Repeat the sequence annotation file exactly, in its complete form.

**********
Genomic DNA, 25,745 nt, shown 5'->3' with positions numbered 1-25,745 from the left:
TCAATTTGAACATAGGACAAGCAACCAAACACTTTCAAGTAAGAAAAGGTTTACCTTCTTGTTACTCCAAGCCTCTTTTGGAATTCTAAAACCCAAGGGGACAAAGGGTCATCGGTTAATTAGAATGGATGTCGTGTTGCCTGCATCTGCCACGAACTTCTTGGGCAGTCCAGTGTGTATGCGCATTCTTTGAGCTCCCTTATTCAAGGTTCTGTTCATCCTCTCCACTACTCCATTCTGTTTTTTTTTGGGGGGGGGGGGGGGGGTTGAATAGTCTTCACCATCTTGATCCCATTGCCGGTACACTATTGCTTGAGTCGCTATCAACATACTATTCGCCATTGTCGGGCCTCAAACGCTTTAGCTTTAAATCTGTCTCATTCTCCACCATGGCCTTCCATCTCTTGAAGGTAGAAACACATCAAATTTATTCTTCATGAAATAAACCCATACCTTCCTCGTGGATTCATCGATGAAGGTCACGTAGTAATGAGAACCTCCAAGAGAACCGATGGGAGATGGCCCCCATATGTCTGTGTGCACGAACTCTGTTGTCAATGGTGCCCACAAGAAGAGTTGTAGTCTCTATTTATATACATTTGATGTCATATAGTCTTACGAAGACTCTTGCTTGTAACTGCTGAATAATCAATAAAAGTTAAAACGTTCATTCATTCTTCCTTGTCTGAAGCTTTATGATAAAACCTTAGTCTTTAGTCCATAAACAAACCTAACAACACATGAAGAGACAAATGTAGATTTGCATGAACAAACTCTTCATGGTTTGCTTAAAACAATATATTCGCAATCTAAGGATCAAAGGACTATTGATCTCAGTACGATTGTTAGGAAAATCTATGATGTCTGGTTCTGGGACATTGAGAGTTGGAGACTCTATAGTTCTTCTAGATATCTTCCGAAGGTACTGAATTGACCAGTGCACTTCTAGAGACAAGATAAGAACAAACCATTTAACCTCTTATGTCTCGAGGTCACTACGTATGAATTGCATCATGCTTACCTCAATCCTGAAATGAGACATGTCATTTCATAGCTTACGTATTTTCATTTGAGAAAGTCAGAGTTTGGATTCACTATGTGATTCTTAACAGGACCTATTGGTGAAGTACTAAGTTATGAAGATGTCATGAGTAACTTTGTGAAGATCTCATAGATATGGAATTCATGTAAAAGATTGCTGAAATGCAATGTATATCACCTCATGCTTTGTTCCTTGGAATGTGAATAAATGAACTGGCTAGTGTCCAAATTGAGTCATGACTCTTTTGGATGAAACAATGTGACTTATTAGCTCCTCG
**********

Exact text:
Genomic DNA, 25,745 nt, shown 5'->3' with positions numbered 1-25,745 from the left:
TCAATTTGAACATAGGACAAGCAACCAAACACTTTCAAGTAAGAAAAGGTTTACCTTCTTGTTACTCCAAGCCTCTTTTGGAATTCTAAAACCCAAGGGGACAAAGGGTCATCGGTTAATTAGAATGGATGTCGTGTTGCCTGCATCTGCCACGAACTTCTTGGGCAGTCCAGTGTGTATGCGCATTCTTTGAGCTCCCTTATTCAAGGTTCTGTTCATCCTCTCCACTACTCCATTCTGTTTTTTTTTGGGGGGGGGGGGGGGGGTTGAATAGTCTTCACCATCTTGATCCCATTGCCGGTACACTATTGCTTGAGTCGCTATCAACATACTATTCGCCATTGTCGGGCCTCAAACGCTTTAGCTTTAAATCTGTCTCATTCTCCACCATGGCCTTCCATCTCTTGAAGGTAGAAACACATCAAATTTATTCTTCATGAAATAAACCCATACCTTCCTCGTGGATTCATCGATGAAGGTCACGTAGTAATGAGAACCTCCAAGAGAACCGATGGGAGATGGCCCCCATATGTCTGTGTGCACGAACTCTGTTGTCAATGGTGCCCACAAGAAGAGTTGTAGTCTCTATTTATATACATTTGATGTCATATAGTCTTACGAAGACTCTTGCTTGTAACTGCTGAATAATCAATAAAAGTTAAAACGTTCATTCATTCTTCCTTGTCTGAAGCTTTATGATAAAACCTTAGTCTTTAGTCCATAAACAAACCTAACAACACATGAAGAGACAAATGTAGATTTGCATGAACAAACTCTTCATGGTTTGCTTAAAACAATATATTCGCAATCTAAGGATCAAAGGACTATTGATCTCAGTACGATTGTTAGGAAAATCTATGATGTCTGGTTCTGGGACATTGAGAGTTGGAGACTCTATAGTTCTTCTAGATATCTTCCGAAGGTACTGAATTGACCAGTGCACTTCTAGAGACAAGATAAGAACAAACCATTTAACCTCTTATGTCTCGAGGTCACTACGTATGAATTGCATCATGCTTACCTCAATCCTGAAATGAGACATGTCATTTCATAGCTTACGTATTTTCATTTGAGAAAGTCAGAGTTTGGATTCACTATGTGATTCTTAACAGGACCTATTGGTGAAGTACTAAGTTATGAAGATGTCATGAGTAACTTTGTGAAGATCTCATAGATATGGAATTCATGTAAAAGATTGCTGAAATGCAATGTATATCACCTCATGCTTTGTTCCTTGGAATGTGAATAAATGAACTGGCTAGTGTCCAAATTGAGTCATGACTCTTTTGGATGAAACAATGTGACTTATTAGCTCCTCG